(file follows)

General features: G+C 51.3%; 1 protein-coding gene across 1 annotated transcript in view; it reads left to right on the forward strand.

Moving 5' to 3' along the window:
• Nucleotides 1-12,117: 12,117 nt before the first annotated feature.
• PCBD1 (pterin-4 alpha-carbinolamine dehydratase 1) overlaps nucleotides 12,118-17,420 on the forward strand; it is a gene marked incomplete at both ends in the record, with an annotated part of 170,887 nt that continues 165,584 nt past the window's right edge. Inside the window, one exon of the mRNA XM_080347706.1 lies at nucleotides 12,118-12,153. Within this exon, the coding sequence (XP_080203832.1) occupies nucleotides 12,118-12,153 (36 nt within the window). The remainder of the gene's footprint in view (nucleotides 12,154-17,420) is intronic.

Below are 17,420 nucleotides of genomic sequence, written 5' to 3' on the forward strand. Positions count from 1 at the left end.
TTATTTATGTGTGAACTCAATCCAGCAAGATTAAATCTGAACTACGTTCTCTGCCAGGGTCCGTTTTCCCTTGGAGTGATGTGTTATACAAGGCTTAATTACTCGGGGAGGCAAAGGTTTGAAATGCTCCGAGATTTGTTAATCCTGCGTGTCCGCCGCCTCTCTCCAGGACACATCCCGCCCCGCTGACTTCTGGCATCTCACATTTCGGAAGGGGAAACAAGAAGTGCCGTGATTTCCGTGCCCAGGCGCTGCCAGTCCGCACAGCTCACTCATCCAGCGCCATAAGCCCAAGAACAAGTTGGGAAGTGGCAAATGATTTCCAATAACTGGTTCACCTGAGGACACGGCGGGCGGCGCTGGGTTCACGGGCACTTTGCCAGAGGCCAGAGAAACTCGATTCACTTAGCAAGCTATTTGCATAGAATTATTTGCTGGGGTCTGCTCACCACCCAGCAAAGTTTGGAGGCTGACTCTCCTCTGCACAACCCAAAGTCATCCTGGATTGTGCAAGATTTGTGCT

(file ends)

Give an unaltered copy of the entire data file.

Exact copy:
General features: G+C 51.3%; 1 protein-coding gene across 1 annotated transcript in view; it reads left to right on the forward strand.

Moving 5' to 3' along the window:
• Nucleotides 1-12,117: 12,117 nt before the first annotated feature.
• PCBD1 (pterin-4 alpha-carbinolamine dehydratase 1) overlaps nucleotides 12,118-17,420 on the forward strand; it is a gene marked incomplete at both ends in the record, with an annotated part of 170,887 nt that continues 165,584 nt past the window's right edge. Inside the window, one exon of the mRNA XM_080347706.1 lies at nucleotides 12,118-12,153. Within this exon, the coding sequence (XP_080203832.1) occupies nucleotides 12,118-12,153 (36 nt within the window). The remainder of the gene's footprint in view (nucleotides 12,154-17,420) is intronic.

Below are 17,420 nucleotides of genomic sequence, written 5' to 3' on the forward strand. Positions count from 1 at the left end.
TTATTTATGTGTGAACTCAATCCAGCAAGATTAAATCTGAACTACGTTCTCTGCCAGGGTCCGTTTTCCCTTGGAGTGATGTGTTATACAAGGCTTAATTACTCGGGGAGGCAAAGGTTTGAAATGCTCCGAGATTTGTTAATCCTGCGTGTCCGCCGCCTCTCTCCAGGACACATCCCGCCCCGCTGACTTCTGGCATCTCACATTTCGGAAGGGGAAACAAGAAGTGCCGTGATTTCCGTGCCCAGGCGCTGCCAGTCCGCACAGCTCACTCATCCAGCGCCATAAGCCCAAGAACAAGTTGGGAAGTGGCAAATGATTTCCAATAACTGGTTCACCTGAGGACACGGCGGGCGGCGCTGGGTTCACGGGCACTTTGCCAGAGGCCAGAGAAACTCGATTCACTTAGCAAGCTATTTGCATAGAATTATTTGCTGGGGTCTGCTCACCACCCAGCAAAGTTTGGAGGCTGACTCTCCTCTGCACAACCCAAAGTCATCCTGGATTGTGCAAGATTTGTGCT